Supplier Diversity in Procurement: Diversifying Your Supplier Base

Supplier diversity

If you have spent a significant amount of time in the procurement landscape, especially public procurement, you are aware of supplier diversity efforts implemented to ensure that suppliers owned by minority groups are getting their fair share of business. These efforts seek to undo the historic underrepresentation that minority-owned businesses face.

Supplier diversity in procurement has led to initiatives established for a wide range of disadvantaged groups, including, but not limited to:

  • Minority-owned
  • Women-owned
  • LGBTQ-owned
  • Veteran-owned
  • Businesses owned by people with disabilities
  • Small businesses

Several government programs have been created so that public procurement and sourcing staff can benchmark their actual spend against their supplier diversity initiatives and goals. Depending on jurisdiction, these are frequently known as HUB (Historically Underutilized Businesses) or DBE (Disadvantaged Business Enterprise). What’s the difference? The short answer is that they are based on similar criteria but are separate designations. We go more in depth on the differences in this blog post.

The important thing to know is that no matter what you call your initiatives or how they are specifically defined, they can be efficiently tracked.

North Carolina Department of Administration - Office for Historically Underutilized Businesses - Official Logo
An example of a state-lead HUB program. North Carolina’s is one of several examples.
Disadvantaged business enterprise certification logo
Businesses that are DBE certified may promote themselves as such with a badge like the one above.

Benchmarking Supplier Diversity

The reasons to implement a supplier diversity program are plentiful. Not only is it a way for your organization to give back to the community, but it can provide tangible dividends for your organization, including bringing in new ideas and innovation and promoting healthy competition. It also allows you to promote your organization as one that stays true to its company values in a way that is presentable and measurable. Essentially, you can show that you “back it up” with real dollars in a way that makes a real difference to your community.

Tracking this data is a lot of work, but there are some best practices to employ to ensure that you aggregate and report on your supplier diversity spend in a way that is easy to present and understand. For example:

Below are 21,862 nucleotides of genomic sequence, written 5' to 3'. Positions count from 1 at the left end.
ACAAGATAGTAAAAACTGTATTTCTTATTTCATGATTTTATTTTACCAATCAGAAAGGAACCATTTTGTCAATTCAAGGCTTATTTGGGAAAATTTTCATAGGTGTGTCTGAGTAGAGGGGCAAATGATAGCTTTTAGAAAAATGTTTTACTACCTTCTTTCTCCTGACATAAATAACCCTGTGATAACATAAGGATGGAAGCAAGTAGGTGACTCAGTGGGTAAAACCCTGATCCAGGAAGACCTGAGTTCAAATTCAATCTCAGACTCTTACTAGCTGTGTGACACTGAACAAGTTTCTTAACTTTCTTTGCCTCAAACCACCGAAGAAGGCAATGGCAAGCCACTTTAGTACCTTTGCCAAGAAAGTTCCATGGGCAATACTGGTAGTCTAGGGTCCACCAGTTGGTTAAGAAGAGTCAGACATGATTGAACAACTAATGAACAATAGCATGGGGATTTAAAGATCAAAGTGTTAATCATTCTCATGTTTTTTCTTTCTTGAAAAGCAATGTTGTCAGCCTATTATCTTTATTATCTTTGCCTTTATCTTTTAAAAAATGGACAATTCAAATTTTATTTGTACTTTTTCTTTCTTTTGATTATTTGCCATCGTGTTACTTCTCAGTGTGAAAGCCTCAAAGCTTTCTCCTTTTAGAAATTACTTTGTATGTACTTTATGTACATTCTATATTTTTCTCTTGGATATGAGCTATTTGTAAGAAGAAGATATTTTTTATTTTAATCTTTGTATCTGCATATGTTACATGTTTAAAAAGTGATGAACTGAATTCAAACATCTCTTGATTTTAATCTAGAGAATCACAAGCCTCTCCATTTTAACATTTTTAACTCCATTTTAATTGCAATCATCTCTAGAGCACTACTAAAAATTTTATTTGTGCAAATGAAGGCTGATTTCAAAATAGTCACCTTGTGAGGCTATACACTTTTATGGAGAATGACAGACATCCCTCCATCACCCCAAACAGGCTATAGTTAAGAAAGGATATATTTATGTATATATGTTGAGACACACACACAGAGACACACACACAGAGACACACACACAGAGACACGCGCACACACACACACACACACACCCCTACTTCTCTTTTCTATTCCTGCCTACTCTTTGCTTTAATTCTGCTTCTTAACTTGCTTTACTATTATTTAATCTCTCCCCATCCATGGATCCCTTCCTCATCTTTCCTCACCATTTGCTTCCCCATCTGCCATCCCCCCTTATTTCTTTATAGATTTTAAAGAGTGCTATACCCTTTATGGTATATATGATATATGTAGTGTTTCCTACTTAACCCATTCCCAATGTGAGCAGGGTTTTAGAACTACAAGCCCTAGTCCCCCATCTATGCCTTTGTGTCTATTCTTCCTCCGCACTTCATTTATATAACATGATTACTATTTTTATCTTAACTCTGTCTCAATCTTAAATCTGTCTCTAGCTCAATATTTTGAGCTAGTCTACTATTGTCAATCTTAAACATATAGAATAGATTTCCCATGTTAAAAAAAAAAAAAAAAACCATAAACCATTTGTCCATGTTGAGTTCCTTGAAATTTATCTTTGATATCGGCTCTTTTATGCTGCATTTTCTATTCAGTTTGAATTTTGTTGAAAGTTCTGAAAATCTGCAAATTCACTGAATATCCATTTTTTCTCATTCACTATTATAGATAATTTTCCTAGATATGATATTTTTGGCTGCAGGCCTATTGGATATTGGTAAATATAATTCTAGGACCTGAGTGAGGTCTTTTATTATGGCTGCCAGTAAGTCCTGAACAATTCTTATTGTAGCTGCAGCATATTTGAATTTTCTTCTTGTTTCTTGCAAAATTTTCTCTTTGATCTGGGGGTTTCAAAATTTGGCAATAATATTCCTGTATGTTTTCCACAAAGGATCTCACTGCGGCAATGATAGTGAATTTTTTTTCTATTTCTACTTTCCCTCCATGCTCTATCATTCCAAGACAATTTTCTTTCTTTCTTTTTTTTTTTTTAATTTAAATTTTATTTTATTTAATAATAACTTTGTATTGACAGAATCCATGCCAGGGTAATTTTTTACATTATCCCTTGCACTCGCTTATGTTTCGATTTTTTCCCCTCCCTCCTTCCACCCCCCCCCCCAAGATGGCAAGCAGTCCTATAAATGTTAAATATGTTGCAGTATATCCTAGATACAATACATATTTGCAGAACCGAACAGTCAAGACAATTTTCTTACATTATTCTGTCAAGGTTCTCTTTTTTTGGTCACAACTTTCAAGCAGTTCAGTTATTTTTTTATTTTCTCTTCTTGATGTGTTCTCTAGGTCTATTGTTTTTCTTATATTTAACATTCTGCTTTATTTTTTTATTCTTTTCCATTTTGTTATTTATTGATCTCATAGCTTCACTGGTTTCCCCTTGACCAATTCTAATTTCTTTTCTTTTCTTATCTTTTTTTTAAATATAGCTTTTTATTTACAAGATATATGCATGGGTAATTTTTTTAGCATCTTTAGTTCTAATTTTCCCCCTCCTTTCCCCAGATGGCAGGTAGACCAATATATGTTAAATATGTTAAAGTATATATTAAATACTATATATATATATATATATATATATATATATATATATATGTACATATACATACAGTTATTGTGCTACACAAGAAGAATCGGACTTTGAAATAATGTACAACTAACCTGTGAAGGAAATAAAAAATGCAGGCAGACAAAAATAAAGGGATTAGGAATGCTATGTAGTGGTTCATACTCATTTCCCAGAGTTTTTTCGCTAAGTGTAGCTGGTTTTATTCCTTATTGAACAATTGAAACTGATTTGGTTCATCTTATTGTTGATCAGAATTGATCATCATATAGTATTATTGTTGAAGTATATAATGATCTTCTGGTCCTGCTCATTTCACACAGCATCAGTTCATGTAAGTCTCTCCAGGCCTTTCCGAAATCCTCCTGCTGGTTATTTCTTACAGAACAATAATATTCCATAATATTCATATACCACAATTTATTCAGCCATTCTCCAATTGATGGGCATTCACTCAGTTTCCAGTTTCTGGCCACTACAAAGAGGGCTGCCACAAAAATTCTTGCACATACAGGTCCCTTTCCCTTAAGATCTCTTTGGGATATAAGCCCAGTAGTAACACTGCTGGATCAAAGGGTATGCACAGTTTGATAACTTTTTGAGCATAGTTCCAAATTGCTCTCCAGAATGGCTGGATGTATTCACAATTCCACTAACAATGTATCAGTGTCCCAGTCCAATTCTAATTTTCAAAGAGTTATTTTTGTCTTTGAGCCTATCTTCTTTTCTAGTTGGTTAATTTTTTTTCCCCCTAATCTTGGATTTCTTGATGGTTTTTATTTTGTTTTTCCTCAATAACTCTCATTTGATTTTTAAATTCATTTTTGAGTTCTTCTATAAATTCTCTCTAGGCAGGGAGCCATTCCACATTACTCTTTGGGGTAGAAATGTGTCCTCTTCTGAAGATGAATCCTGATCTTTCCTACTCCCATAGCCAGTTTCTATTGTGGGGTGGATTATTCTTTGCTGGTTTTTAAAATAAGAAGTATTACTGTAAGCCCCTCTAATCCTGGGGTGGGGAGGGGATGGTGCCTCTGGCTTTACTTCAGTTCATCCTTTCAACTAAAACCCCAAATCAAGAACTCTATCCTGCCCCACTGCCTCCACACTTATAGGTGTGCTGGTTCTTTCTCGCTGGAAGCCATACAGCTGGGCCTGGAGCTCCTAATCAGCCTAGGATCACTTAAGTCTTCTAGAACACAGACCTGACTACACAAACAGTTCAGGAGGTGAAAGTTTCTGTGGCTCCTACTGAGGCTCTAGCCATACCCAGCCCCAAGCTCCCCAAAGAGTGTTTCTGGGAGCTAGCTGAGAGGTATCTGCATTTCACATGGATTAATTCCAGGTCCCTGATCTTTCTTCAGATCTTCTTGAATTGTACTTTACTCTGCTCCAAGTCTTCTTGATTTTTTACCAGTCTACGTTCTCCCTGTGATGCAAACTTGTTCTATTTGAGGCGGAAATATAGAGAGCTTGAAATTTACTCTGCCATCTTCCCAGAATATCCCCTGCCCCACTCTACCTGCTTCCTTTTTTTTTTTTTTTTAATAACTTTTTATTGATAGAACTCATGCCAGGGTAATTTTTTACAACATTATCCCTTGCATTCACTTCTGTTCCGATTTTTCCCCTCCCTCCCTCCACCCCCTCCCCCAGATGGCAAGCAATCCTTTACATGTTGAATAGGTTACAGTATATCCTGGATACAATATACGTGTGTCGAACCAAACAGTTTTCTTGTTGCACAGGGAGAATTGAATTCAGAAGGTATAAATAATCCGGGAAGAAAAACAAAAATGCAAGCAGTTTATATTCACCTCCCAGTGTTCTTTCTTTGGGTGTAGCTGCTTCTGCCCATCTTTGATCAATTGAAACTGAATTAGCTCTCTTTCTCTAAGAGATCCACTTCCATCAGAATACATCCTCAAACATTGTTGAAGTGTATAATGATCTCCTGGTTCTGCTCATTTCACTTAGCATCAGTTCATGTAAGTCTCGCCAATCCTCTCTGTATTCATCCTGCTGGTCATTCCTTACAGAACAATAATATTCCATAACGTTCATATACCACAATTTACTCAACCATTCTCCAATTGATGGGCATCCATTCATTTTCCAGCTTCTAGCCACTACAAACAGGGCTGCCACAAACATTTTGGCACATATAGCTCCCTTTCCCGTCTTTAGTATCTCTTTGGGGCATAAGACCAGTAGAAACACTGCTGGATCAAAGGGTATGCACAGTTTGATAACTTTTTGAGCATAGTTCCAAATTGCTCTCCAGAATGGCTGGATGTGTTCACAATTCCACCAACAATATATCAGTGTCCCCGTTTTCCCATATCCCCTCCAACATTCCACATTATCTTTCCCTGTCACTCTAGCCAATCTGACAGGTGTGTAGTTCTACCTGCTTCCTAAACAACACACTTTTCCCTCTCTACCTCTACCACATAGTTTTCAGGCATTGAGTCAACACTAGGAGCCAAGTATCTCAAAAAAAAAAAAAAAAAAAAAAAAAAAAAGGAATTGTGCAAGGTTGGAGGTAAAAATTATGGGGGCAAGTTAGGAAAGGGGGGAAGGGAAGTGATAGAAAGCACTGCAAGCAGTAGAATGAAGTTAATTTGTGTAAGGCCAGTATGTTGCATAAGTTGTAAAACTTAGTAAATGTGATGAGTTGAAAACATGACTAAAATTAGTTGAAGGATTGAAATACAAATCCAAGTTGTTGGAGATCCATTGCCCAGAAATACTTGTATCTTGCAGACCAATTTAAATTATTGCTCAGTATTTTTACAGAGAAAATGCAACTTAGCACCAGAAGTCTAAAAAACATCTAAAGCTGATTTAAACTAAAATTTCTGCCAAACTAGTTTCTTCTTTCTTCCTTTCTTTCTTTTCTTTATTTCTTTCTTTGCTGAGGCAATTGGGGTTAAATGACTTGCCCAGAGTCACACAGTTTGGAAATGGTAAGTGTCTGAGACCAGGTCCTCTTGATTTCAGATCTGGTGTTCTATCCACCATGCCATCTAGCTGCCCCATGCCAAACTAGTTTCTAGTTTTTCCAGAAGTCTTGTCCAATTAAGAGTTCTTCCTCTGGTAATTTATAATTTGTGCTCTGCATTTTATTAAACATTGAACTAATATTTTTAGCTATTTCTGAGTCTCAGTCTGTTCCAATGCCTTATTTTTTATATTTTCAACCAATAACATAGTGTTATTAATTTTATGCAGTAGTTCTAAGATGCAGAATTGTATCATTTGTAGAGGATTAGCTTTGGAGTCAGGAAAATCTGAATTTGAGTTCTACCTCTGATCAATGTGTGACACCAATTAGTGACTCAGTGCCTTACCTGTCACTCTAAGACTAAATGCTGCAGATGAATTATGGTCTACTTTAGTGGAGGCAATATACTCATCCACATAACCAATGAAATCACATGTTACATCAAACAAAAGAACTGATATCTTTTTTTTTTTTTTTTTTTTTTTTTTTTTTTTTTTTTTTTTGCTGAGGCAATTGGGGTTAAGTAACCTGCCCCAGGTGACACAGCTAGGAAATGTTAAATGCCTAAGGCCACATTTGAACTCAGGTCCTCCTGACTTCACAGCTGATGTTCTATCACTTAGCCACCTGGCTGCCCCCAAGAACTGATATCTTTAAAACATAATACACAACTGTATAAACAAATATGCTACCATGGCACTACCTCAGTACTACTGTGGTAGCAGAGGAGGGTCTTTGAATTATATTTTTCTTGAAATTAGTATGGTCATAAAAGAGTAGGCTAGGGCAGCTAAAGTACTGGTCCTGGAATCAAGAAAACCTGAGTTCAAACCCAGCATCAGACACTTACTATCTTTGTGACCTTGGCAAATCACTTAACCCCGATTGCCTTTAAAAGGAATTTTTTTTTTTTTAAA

• Track spend across different departments. This gives you a bigger picture of where specific improvements can be made within your entire organizational spend.
  • Visualize the data in a way that is easy to understand. This way you can easily share key insights with stakeholders and management.
  • Define benchmarks and compare running data against them. Whether your benchmarks are defined internally or mandated outside your organization, customize your reporting to show if you are meeting those goals, and where you can improve.
  • Visualize spend trends month-over-month to show how your supplier diversity spend ebbs and flows throughout the year.
  • Breakout specific details of your supplier diversity spend, for example what percentage of your DBE or HUB spend is women-owned, minority-owned, etc.
Dummy data of DBE spend trends
An example of what supplier diversity spend trends month-over-month may look like visualized. This data is purely illustrational and not taken from any real client. Source: Card Integrity

Supplier Diversity Spend Monitoring from Card Integrity

Card Integrity takes all the work out of putting this reporting together with our specialized HUB/DBE spend reporting. This service is offered as an extension of our flagship DataWISE expense monitoring tool for monitoring procurement spend as a whole. Fill out the form below to see the reports in action in a free online demo.

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